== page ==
Watford train crash: Driver 'sent out emergency warning'
A train that crashed with another service was able to cut its speed by more than half before the impact after receiving an emergency warning.
The 06:19 BST from Milton Keynes derailed near Watford on 16 September and was then hit by another train.
The Rail Accident Investigation Branch (RAIB) said the second train slowed from 80mph (129km/h) to 32mph (51km/h) after the first driver raised an alarm.
Two people were treated for minor injuries following the crash.
The southbound train was travelling at about 70mph (112 km/h) towards Euston when the leading carriage was derailed by a landslip, the RAIB said as it announced details of an investigation into the crash.
About two minutes later, at around 07:00, it was "struck a glancing blow" by a northbound passenger train that was forced to stop but did not derail.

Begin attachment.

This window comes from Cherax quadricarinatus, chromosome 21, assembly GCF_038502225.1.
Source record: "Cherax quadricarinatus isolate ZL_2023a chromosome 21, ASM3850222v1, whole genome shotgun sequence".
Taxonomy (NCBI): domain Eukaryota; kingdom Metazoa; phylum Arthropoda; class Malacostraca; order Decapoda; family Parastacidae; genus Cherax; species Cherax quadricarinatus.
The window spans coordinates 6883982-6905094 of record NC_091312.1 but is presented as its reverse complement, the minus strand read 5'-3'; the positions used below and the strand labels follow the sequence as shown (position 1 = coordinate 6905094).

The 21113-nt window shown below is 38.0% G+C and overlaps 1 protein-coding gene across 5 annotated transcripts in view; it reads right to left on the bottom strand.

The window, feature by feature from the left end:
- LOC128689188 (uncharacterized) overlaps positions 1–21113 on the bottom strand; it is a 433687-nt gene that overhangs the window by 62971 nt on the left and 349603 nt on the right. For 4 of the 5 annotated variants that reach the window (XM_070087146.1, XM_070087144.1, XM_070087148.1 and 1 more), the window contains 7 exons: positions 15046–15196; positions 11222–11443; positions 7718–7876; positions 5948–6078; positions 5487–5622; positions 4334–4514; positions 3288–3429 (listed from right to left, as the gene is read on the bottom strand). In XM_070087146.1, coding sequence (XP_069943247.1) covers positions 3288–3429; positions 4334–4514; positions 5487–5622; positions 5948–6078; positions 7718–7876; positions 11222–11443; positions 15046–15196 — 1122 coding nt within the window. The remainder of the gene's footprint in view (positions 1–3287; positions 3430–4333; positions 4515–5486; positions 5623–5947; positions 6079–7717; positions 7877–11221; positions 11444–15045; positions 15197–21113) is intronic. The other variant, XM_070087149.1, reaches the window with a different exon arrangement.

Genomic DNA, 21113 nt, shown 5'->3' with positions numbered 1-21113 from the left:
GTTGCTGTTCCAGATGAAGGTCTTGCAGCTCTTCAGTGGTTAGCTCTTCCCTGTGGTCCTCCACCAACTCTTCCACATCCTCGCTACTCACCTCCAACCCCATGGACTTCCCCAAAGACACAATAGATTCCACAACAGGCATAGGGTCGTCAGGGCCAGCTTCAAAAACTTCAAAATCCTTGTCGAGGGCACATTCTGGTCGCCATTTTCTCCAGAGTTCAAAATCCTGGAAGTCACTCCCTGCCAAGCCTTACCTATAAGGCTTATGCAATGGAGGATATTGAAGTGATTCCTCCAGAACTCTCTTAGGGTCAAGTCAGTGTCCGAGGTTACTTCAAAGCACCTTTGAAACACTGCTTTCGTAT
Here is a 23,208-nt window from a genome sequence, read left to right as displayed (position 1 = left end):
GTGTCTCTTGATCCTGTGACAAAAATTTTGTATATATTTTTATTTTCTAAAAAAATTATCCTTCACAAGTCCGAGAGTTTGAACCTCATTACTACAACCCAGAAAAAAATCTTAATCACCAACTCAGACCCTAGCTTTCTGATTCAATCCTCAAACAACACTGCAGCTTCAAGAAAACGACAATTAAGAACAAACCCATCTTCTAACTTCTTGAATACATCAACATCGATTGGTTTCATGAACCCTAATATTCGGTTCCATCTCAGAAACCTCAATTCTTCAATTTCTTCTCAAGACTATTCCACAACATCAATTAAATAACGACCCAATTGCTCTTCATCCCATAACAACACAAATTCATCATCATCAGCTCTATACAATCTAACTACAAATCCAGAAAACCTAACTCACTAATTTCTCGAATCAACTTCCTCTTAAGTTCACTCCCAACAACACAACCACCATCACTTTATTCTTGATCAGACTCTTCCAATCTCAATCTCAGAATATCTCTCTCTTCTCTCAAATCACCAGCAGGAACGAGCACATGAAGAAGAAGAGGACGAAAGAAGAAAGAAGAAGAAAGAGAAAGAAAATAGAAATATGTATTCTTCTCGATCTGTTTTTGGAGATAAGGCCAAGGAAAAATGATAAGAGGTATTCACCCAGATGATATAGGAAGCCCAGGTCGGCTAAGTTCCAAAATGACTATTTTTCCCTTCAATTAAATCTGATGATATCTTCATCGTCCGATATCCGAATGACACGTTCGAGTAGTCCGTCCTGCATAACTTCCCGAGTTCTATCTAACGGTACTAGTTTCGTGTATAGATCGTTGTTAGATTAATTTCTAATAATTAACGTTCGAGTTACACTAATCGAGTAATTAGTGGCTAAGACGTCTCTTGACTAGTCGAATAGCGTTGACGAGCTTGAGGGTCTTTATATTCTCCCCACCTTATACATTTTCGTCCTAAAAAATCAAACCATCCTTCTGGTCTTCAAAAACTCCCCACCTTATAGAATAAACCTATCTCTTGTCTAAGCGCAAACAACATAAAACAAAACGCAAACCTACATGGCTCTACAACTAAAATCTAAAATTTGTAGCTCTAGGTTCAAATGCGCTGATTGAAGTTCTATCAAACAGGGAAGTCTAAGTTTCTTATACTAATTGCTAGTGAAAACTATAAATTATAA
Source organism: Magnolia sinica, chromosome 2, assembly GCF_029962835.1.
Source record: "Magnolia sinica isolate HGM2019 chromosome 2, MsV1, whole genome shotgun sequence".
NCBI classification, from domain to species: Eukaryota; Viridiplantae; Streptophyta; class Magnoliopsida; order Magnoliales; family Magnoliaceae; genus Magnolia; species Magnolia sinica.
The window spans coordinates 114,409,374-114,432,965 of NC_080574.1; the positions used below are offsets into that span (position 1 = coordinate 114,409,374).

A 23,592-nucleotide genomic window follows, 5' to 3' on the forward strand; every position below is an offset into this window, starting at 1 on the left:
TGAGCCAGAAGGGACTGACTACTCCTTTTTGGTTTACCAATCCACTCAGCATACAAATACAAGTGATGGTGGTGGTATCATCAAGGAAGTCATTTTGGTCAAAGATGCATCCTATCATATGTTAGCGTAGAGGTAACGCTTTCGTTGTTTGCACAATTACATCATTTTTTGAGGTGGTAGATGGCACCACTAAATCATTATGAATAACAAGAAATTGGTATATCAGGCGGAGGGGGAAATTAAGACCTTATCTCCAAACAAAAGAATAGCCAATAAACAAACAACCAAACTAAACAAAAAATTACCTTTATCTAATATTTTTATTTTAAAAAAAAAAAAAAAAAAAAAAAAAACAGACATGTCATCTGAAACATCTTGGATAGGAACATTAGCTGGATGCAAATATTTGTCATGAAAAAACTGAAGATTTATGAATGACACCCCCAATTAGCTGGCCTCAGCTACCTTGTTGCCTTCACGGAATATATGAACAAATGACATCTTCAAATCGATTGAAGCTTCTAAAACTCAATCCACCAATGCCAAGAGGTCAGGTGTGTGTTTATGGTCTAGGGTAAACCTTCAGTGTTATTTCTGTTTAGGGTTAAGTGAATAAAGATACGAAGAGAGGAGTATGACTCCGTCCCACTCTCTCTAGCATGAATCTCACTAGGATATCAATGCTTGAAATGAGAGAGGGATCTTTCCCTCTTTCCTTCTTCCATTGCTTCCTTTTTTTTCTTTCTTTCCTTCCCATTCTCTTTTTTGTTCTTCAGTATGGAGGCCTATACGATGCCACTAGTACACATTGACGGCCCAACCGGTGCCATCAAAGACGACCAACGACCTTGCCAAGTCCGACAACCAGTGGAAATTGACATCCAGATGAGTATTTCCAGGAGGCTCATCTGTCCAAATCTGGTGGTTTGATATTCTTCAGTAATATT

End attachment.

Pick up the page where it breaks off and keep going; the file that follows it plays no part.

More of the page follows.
The RAIB said the driver of the southbound train used his in-cab radio to alert other train drivers.
The driver of the northbound train received the emergency stop message and applied the brake, slowing the train significantly before the collision near the mouth of the Watford tunnel.
Both trains sustained "significant damage".
Hertfordshire Fire Service said officers who helped evacuate passengers counted 384 people on board the two trains.
The RAIB investigation will question why the landslip occurred and will look at issues "affecting the stability of the cutting slope".
"The landslip material which caused the derailment had slid from the steep-sided, deep cutting on the tunnel approach after very heavy rainfall in the two hours immediately before the accident," the bureau said.
"The sides of this cutting were being strengthened at the time of the accident, but this work had not yet reached the location where the landslip occurred," the bureau added.